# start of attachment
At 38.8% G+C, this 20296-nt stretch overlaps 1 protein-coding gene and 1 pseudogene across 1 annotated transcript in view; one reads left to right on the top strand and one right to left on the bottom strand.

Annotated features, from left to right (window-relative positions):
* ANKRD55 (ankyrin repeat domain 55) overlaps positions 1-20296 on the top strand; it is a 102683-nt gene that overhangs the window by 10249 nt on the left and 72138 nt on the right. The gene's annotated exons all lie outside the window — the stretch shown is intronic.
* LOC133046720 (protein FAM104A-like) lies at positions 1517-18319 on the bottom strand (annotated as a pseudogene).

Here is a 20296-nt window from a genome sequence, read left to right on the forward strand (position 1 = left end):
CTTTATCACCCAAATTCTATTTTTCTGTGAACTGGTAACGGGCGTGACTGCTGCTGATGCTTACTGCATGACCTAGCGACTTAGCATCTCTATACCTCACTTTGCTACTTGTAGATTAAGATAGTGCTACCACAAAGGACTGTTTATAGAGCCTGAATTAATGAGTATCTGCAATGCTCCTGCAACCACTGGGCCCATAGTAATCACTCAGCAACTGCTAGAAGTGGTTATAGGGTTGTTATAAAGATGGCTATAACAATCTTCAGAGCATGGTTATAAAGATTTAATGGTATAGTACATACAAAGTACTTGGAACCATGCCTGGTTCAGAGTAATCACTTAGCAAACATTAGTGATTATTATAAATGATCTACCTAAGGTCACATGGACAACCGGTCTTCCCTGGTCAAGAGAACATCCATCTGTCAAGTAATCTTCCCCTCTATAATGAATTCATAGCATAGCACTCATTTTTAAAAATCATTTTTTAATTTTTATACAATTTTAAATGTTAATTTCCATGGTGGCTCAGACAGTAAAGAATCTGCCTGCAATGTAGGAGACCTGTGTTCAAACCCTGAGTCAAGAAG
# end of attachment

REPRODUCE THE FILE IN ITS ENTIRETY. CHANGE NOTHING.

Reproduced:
At 38.8% G+C, this 20296-nt stretch overlaps 1 protein-coding gene and 1 pseudogene across 1 annotated transcript in view; one reads left to right on the top strand and one right to left on the bottom strand.

Annotated features, from left to right (window-relative positions):
* ANKRD55 (ankyrin repeat domain 55) overlaps positions 1-20296 on the top strand; it is a 102683-nt gene that overhangs the window by 10249 nt on the left and 72138 nt on the right. The gene's annotated exons all lie outside the window — the stretch shown is intronic.
* LOC133046720 (protein FAM104A-like) lies at positions 1517-18319 on the bottom strand (annotated as a pseudogene).

Here is a 20296-nt window from a genome sequence, read left to right on the forward strand (position 1 = left end):
CTTTATCACCCAAATTCTATTTTTCTGTGAACTGGTAACGGGCGTGACTGCTGCTGATGCTTACTGCATGACCTAGCGACTTAGCATCTCTATACCTCACTTTGCTACTTGTAGATTAAGATAGTGCTACCACAAAGGACTGTTTATAGAGCCTGAATTAATGAGTATCTGCAATGCTCCTGCAACCACTGGGCCCATAGTAATCACTCAGCAACTGCTAGAAGTGGTTATAGGGTTGTTATAAAGATGGCTATAACAATCTTCAGAGCATGGTTATAAAGATTTAATGGTATAGTACATACAAAGTACTTGGAACCATGCCTGGTTCAGAGTAATCACTTAGCAAACATTAGTGATTATTATAAATGATCTACCTAAGGTCACATGGACAACCGGTCTTCCCTGGTCAAGAGAACATCCATCTGTCAAGTAATCTTCCCCTCTATAATGAATTCATAGCATAGCACTCATTTTTAAAAATCATTTTTTAATTTTTATACAATTTTAAATGTTAATTTCCATGGTGGCTCAGACAGTAAAGAATCTGCCTGCAATGTAGGAGACCTGTGTTCAAACCCTGAGTCAAGAAG